Health & Fitness

Treating patients sooner: EMTs, often first at the scene, to provide more services

A new state mandate requires emergency medical technicians to receive advanced training that brings them closer to the skill level of paramedics.

The training will enable California EMTs to administer and use naloxone, epinephrine and a glucometer, according to the California Emergency Medical Services Authority.

Naloxone, or Narcan as it is commonly referred to, is administered to counteract the effects of an opioid overdose. Epinephrine is used in cases of anaphylaxis or severe allergic reaction. A glucometer measures blood sugar.

Previously, EMTs in California could receive this kind of training, but it was not required by the state. The new requirement was introduced in 2017 by the Legislature, and each local EMS authority (LEMSA) in the state had to develop a curriculum that local providers then introduced to their EMTs. The training must be done by July 1 if an EMT wants to be certified.

Jim Whitworth from the Mountain Valley EMS Agency, the LEMSA for Alpine, Amador, Calaveras, Mariposa and Stanislaus counties, said the new training is beneficial to the EMTs.

“We have some very, very well-trained EMTs, and I think this allows them to be more than just a driver,” Whitworth said. “This will allow them to be more interactive with the patient and more interactive with their paramedic partner.”

Every ambulance in the Mountain Valley EMS Agency system is staffed with paramedics already trained in the skills, Whitworth said. However, many of the five counties’ fire engines, which often are the first to arrive on incident scenes, have only EMTs.

“It’s just an added measure for systems that may have just (basic life support) responders or might have an extended response time for ambulances,” Whitworth said.

The Modesto Fire Department is working to train its EMTs with six total new skills: administration and use of Narcan, epinephrine and glucometers, as well as aspirin, CPAP and the I-Gel advanced airway device. Though the state requires only three of such skills, the Mountain Valley EMS Agency is opening the option for providers to train their EMTs on additional skills as they see fit.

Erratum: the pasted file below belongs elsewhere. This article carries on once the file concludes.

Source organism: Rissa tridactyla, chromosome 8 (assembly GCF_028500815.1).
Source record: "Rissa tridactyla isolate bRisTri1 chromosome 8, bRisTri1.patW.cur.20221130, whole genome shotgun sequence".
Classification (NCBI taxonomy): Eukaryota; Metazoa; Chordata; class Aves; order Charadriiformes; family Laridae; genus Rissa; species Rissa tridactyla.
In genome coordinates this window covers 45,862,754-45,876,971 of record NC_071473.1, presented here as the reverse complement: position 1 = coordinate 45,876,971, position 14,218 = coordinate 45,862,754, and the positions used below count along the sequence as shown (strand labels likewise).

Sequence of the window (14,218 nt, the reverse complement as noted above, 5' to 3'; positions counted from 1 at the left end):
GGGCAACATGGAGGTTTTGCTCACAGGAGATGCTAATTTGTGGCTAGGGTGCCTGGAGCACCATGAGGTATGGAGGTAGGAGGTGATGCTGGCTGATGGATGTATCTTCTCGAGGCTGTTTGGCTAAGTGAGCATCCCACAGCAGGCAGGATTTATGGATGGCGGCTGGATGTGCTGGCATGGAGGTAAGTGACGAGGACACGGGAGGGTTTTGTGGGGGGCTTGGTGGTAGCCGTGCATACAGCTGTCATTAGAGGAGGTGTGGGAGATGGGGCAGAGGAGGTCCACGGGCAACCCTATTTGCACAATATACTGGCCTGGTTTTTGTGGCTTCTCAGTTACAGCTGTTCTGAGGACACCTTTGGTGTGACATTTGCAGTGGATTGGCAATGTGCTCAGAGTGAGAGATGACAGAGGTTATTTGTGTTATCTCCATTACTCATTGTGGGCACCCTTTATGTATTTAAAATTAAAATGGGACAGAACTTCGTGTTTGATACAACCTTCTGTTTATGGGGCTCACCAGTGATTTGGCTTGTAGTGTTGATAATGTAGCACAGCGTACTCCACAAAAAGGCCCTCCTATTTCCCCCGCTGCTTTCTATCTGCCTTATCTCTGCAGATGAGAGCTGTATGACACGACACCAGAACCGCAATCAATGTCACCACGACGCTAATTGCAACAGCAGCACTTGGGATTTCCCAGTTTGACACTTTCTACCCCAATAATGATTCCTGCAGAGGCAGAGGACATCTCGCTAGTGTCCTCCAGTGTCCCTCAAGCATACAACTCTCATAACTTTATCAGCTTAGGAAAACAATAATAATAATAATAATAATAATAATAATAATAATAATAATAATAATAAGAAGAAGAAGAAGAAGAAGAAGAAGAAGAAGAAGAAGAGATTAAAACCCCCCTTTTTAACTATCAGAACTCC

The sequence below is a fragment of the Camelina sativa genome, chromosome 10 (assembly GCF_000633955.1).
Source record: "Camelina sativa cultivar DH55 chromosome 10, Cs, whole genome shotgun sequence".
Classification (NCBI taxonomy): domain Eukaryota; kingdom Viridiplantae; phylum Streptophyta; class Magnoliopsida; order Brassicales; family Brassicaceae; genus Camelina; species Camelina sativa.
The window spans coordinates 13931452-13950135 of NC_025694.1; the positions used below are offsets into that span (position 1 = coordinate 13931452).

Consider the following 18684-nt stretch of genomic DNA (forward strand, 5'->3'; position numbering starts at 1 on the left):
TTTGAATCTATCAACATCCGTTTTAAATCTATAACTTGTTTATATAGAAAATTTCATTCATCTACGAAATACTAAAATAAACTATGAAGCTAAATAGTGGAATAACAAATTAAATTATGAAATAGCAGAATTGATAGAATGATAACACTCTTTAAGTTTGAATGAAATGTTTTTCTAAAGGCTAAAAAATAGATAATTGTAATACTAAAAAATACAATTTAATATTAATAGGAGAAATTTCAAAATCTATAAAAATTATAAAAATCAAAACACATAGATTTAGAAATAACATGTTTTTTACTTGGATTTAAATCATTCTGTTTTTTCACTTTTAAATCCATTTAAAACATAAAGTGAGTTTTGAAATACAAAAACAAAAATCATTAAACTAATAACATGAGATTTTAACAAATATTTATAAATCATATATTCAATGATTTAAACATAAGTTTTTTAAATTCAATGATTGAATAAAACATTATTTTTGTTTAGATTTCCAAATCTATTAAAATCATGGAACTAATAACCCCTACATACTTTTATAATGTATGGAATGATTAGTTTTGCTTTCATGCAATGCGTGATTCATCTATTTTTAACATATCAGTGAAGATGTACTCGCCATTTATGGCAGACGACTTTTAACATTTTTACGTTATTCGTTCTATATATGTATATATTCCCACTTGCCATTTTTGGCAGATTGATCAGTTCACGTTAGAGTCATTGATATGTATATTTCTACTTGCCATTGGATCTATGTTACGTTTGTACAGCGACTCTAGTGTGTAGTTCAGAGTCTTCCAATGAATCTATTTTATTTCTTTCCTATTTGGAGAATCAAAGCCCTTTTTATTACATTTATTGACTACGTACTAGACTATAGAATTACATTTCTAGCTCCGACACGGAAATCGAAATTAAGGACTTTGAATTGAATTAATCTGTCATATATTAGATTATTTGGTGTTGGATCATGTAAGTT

“Our crews will be able to utilize these skill sets and begin that process of treating the patient sooner,” MFD Division Chief Tim Tietjen said.

Because MFD has four out of 11 stations with advanced life support (ALS) trained crews with the six skills already under their belt, the new skills are being taught to crews from the remaining stations with BLS trained crews. Each crew has three different training sessions for two hours each while they are on duty.

The cost of the new training is an estimated $41 per trainee, said Jennifer Lim of the California EMS Authority.

Because the Modesto Fire EMTs are trained during their on-duty hours, Tietjen said, it is tough to calculate the actual cost to the department. MFD also has not been stocked with the added materials yet, which will add costs.

But Tietjen said the cost may save lives. “It’s a great thing,” he said. “Anytime we can expand the level of service we can give to our community, the better we serve the community.”

Mackenzie Shuman is a summer news intern for The Modesto Bee. She originally hails from Colorado Springs, Colorado, but goes to school at Arizona State University’s Walter Cronkite School of Journalism and Mass Communication where she is studying Journalism with a minor in Political Science.
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